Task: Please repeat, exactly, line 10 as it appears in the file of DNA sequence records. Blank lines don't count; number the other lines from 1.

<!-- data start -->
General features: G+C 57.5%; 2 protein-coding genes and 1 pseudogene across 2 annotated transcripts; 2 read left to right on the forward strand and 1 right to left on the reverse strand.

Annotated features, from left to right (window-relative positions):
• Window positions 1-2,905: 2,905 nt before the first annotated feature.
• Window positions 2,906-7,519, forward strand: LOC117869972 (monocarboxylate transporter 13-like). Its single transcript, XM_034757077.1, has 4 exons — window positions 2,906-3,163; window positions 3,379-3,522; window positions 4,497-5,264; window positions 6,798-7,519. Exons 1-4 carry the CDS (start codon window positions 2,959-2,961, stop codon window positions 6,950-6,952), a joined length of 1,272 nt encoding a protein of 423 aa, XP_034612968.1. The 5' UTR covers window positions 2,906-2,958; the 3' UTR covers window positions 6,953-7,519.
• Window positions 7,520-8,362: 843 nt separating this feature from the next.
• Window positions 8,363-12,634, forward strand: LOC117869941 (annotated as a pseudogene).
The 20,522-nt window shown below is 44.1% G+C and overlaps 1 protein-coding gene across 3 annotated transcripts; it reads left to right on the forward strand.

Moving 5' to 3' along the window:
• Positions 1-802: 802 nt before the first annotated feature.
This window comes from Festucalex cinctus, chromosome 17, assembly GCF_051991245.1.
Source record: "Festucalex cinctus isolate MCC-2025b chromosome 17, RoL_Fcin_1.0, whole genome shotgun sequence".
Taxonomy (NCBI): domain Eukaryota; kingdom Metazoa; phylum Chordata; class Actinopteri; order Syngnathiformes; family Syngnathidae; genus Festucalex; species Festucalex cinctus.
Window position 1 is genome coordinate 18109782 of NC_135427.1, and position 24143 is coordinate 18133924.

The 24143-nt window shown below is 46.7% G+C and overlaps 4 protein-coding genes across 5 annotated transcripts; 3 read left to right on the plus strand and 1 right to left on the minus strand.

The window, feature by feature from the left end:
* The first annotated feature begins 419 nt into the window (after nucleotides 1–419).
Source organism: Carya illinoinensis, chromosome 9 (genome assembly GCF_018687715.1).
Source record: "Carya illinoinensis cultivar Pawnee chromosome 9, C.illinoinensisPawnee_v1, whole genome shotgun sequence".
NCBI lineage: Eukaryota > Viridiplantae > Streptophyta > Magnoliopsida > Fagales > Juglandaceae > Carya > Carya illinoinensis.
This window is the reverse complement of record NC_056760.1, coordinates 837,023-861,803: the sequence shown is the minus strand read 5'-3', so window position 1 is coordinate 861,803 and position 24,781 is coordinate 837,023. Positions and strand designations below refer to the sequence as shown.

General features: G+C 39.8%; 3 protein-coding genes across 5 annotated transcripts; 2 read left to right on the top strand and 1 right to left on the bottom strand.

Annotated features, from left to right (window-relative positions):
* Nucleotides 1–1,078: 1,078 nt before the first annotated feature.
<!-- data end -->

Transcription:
This window comes from Festucalex cinctus, chromosome 17, assembly GCF_051991245.1.